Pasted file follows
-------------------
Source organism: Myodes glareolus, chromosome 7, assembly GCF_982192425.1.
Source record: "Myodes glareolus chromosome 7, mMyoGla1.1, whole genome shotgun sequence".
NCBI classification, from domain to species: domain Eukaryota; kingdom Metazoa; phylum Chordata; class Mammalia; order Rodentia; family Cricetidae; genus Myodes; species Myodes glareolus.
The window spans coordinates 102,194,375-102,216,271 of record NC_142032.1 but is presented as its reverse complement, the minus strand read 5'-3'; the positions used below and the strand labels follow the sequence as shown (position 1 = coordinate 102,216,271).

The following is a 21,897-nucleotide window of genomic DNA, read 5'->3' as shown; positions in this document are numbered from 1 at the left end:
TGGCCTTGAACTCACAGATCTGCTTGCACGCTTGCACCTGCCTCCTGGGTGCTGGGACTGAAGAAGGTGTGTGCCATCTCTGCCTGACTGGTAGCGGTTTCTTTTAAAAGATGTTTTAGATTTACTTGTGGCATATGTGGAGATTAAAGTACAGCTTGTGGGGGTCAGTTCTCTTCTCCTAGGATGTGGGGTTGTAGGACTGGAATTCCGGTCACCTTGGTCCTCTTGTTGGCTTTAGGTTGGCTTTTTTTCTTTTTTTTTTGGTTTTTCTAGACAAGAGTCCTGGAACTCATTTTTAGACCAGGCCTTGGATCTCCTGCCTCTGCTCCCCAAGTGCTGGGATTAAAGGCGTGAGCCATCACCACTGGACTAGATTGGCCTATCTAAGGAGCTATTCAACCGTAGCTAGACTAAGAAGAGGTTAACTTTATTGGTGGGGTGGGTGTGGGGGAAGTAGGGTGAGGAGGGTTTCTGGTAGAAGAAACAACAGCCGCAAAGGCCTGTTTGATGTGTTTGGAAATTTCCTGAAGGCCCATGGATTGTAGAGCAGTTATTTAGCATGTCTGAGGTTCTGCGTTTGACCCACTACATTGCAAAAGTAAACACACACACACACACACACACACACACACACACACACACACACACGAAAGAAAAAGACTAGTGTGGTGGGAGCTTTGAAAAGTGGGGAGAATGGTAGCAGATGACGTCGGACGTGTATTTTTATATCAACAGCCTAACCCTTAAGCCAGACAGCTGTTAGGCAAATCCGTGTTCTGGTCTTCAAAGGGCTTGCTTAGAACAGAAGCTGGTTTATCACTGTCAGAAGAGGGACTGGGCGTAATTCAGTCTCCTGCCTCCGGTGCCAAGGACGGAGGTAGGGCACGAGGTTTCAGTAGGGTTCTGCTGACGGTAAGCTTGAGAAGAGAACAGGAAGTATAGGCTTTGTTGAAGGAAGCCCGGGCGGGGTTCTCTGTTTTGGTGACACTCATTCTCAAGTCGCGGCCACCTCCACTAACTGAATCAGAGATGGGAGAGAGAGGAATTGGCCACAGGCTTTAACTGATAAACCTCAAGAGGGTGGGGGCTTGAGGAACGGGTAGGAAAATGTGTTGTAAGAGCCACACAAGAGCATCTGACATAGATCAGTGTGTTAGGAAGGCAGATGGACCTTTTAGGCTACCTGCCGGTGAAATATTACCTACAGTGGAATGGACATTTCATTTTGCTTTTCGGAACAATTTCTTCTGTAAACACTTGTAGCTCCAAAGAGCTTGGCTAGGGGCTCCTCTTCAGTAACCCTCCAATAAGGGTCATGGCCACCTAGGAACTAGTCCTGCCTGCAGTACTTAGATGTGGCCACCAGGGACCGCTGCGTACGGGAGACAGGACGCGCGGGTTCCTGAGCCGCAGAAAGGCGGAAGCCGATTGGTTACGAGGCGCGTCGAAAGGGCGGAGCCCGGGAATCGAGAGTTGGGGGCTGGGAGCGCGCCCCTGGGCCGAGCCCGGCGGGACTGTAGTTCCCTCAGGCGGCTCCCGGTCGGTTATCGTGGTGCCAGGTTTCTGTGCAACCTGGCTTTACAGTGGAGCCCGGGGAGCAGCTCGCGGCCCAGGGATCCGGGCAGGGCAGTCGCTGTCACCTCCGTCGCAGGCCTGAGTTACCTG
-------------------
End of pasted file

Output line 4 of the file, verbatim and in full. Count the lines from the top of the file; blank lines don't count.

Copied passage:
The window spans coordinates 102,194,375-102,216,271 of record NC_142032.1 but is presented as its reverse complement, the minus strand read 5'-3'; the positions used below and the strand labels follow the sequence as shown (position 1 = coordinate 102,216,271).